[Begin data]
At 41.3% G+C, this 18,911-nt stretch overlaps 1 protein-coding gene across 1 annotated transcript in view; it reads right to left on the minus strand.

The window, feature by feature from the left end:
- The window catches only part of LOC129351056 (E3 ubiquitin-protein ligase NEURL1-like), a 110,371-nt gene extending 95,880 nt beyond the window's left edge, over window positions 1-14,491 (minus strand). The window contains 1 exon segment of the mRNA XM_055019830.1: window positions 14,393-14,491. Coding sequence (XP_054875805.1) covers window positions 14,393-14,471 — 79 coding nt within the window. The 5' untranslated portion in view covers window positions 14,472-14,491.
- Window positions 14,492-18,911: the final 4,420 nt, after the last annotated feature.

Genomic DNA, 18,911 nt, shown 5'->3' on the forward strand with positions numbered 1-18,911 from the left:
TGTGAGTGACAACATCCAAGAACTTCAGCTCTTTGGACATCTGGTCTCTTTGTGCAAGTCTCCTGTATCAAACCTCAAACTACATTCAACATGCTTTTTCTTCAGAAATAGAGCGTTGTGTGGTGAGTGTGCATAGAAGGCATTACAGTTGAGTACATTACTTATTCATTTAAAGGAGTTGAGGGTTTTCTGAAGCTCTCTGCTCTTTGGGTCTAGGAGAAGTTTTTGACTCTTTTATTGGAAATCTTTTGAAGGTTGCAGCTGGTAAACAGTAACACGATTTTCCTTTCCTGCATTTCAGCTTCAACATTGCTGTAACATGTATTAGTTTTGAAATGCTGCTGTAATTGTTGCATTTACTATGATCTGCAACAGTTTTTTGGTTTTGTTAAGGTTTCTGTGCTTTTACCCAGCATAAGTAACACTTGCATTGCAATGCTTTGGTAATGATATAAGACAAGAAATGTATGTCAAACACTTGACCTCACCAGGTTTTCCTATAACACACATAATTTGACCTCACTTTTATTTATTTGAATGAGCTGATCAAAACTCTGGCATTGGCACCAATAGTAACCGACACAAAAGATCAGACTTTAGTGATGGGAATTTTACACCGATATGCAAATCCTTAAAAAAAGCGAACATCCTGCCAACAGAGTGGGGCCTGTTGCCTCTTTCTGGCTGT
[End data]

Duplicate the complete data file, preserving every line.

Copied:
At 41.3% G+C, this 18,911-nt stretch overlaps 1 protein-coding gene across 1 annotated transcript in view; it reads right to left on the minus strand.

The window, feature by feature from the left end:
- The window catches only part of LOC129351056 (E3 ubiquitin-protein ligase NEURL1-like), a 110,371-nt gene extending 95,880 nt beyond the window's left edge, over window positions 1-14,491 (minus strand). The window contains 1 exon segment of the mRNA XM_055019830.1: window positions 14,393-14,491. Coding sequence (XP_054875805.1) covers window positions 14,393-14,471 — 79 coding nt within the window. The 5' untranslated portion in view covers window positions 14,472-14,491.
- Window positions 14,492-18,911: the final 4,420 nt, after the last annotated feature.

Genomic DNA, 18,911 nt, shown 5'->3' on the forward strand with positions numbered 1-18,911 from the left:
TGTGAGTGACAACATCCAAGAACTTCAGCTCTTTGGACATCTGGTCTCTTTGTGCAAGTCTCCTGTATCAAACCTCAAACTACATTCAACATGCTTTTTCTTCAGAAATAGAGCGTTGTGTGGTGAGTGTGCATAGAAGGCATTACAGTTGAGTACATTACTTATTCATTTAAAGGAGTTGAGGGTTTTCTGAAGCTCTCTGCTCTTTGGGTCTAGGAGAAGTTTTTGACTCTTTTATTGGAAATCTTTTGAAGGTTGCAGCTGGTAAACAGTAACACGATTTTCCTTTCCTGCATTTCAGCTTCAACATTGCTGTAACATGTATTAGTTTTGAAATGCTGCTGTAATTGTTGCATTTACTATGATCTGCAACAGTTTTTTGGTTTTGTTAAGGTTTCTGTGCTTTTACCCAGCATAAGTAACACTTGCATTGCAATGCTTTGGTAATGATATAAGACAAGAAATGTATGTCAAACACTTGACCTCACCAGGTTTTCCTATAACACACATAATTTGACCTCACTTTTATTTATTTGAATGAGCTGATCAAAACTCTGGCATTGGCACCAATAGTAACCGACACAAAAGATCAGACTTTAGTGATGGGAATTTTACACCGATATGCAAATCCTTAAAAAAAGCGAACATCCTGCCAACAGAGTGGGGCCTGTTGCCTCTTTCTGGCTGT